Brainstorming the right colleges for you or your child? If you're interested in studying in Texas, consider these hidden gems when building a college list!
Texas is a legitimate land of plenty, and not just with reference to its many bar-b-que joints, high-flying football programs, and seemingly endless music festivals. Texas boasts a whopping 100 accredited four-year academic institutions (and a hundred more two-year junior, community, and technical colleges), making the Texas college scene more than just a matter of #hookem or #gigem.
If you are crashing through Texas on a college tour, make sure to check out these three hidden gems: they’ll give you the best of everything the state has to offer with a combination of tightly knit communities, student engagement, huge scholarship opportunities (especially for out-of-staters), and access to nearby downtown areas.
If you are looking for value in the liberal arts and want to ensure your career will take off after graduating, look no further than Southwestern University in Georgetown, Texas. Southwestern currently holds the #1 ranking for best career services in Texas and–get this–#3 best in the nation, according to The Princeton Review. Those are rankings that match its routine placement as one of the best value schools in the country, not just for your time on campus, but beyond.
Southwestern’s history and development tracks that of Texas. Founded in 1840–a full five years before the state itself–Southwestern has adapted through its innovative focus on the liberal arts. Captured in its interdisciplinary academic approach–called paideia–Southwestern’s educational philosophy helps students seek connections across disciplines from their first semester onward. Its unique intellectual atmosphere helps Southwestern maintain a great reputation as a launchpad for graduate school, especially.
But – and I’d be remiss if I didn’t mention this – Southwestern is cool. Like, our-mascot-is-a-pirate cool. With 90 student-led organizations and 20 varsity sports teams that regularly dominate the Southern Collegiate Athletic Conference (SCAC), Southwestern features the perfect balance of an ideal college life.
If you want to live in Austin, but the University of Texas isn’t your jam, check out St. Edward’s University (where, full disclosure, I’ve been a member of the faculty since 2009). Located on a hilltop overlooking the ever-changing city skyline, St. Ed’s has a bustling academic and community culture that gives you access to everything Austin has to offer in the confines of a small, research-oriented university with strong roots in the liberal arts.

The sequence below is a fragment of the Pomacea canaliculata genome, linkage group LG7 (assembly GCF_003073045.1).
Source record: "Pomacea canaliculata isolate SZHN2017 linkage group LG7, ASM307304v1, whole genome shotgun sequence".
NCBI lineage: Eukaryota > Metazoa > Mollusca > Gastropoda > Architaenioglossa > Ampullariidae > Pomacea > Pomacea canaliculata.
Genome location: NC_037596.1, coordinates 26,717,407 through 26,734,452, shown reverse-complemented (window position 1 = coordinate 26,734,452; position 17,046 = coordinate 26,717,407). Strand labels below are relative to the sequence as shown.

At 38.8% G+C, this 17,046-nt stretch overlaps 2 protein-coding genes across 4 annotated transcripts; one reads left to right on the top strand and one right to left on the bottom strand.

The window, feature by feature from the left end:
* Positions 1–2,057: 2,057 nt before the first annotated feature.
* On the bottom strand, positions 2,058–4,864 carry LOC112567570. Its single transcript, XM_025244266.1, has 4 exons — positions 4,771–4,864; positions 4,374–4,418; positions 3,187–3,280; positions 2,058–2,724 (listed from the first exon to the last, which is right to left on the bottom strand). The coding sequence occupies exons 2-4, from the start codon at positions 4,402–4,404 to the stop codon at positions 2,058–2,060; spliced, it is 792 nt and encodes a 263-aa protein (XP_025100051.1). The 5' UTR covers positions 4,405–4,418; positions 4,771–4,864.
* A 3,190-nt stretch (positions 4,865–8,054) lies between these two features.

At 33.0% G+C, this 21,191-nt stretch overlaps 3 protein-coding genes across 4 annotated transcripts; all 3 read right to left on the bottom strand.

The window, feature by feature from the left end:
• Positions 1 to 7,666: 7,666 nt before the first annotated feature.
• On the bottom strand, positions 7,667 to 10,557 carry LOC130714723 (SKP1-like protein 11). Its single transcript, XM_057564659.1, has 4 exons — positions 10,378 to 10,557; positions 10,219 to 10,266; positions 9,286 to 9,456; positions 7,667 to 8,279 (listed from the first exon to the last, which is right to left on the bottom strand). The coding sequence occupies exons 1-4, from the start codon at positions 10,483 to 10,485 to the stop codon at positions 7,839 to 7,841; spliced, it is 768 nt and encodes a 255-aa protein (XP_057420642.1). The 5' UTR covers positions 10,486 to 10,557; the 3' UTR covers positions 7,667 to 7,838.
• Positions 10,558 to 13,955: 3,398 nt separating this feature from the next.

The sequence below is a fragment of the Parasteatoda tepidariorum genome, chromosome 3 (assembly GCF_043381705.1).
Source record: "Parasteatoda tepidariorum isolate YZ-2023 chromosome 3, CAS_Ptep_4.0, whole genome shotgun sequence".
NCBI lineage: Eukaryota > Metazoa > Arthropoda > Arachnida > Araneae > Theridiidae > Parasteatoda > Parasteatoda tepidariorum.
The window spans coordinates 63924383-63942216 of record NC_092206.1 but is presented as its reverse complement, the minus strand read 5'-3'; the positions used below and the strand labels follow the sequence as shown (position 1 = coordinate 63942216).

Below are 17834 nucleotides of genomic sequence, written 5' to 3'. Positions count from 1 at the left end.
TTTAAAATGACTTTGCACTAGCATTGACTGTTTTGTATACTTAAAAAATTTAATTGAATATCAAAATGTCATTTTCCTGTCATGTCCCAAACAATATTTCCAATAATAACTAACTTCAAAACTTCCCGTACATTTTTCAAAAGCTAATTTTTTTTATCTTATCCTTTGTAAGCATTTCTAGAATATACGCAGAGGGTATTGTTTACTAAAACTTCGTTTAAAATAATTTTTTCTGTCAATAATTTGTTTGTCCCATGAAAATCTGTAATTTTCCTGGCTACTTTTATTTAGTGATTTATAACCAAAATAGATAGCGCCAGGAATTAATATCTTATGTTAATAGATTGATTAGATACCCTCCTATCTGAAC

The St. Ed’s vibe is one of community commitment, academic exploration, and relaxed fun: what other school can brag that its students regularly land Fulbright Scholarships and compete on club rugby teams that hold their own against the best in the region? Recent building campaigns have fully revitalized the campus center with new academic buildings, a redesigned science complex, and beautifully renovated main hall. If you visit in the winter, make sure to check out the century-old live oak trees at the center of the university grounds: they remain lit at night through the holidays and bring a sense of warmth and joy to the hilltop.
Though the school is an affiliated Holy Cross university, St. Edward’s has a robust and inclusive student body, with Muslim, Jewish, and LGBTQ+ populations holding programs throughout the year. Given its size, location, and recent campus investments, this Home on the Hilltop offers an opportunity for everyone to be in a rapidly growing, fun city with the benefits of being in an enclosed, immaculately kept campus.
Nestled in the northwest corner of its namesake city, The University of Dallas (UD) campus has the feel of a sanctuary, its tree-lined walks offering a break from the bustle of the huge, corporate centers closer to downtown. Founded in 1956, UD maintains a strong Catholic identity, with an academic focus on classical education in a liberal arts context. However, not to be outdone by the larger research institutions in and around Dallas, the school maintains partnerships with the University of Texas, Arlington, and Texas Women’s University for programs in electrical engineering and nursing, giving students access to strong science, technology, engineering, and mathematics (STEM) programs without necessarily being on a large, public university campus.
At the center of its academic and cultural mission is a unique opportunity that almost all UD students embrace: to study abroad during sophomore year at the university’s campus in Rome. The experience is often described as one that ties together the students’ academic studies – with its focus on the roots of western civilization – at the undergraduate level and is unique among all schools in Texas.
The school is not necessarily for everyone, especially those looking for a relatively secular collegiate life, but if you are seeking out a religiously-oriented school that stands at the intersection of spiritual and modern academic life, UD may be the hidden gem you’re looking for.
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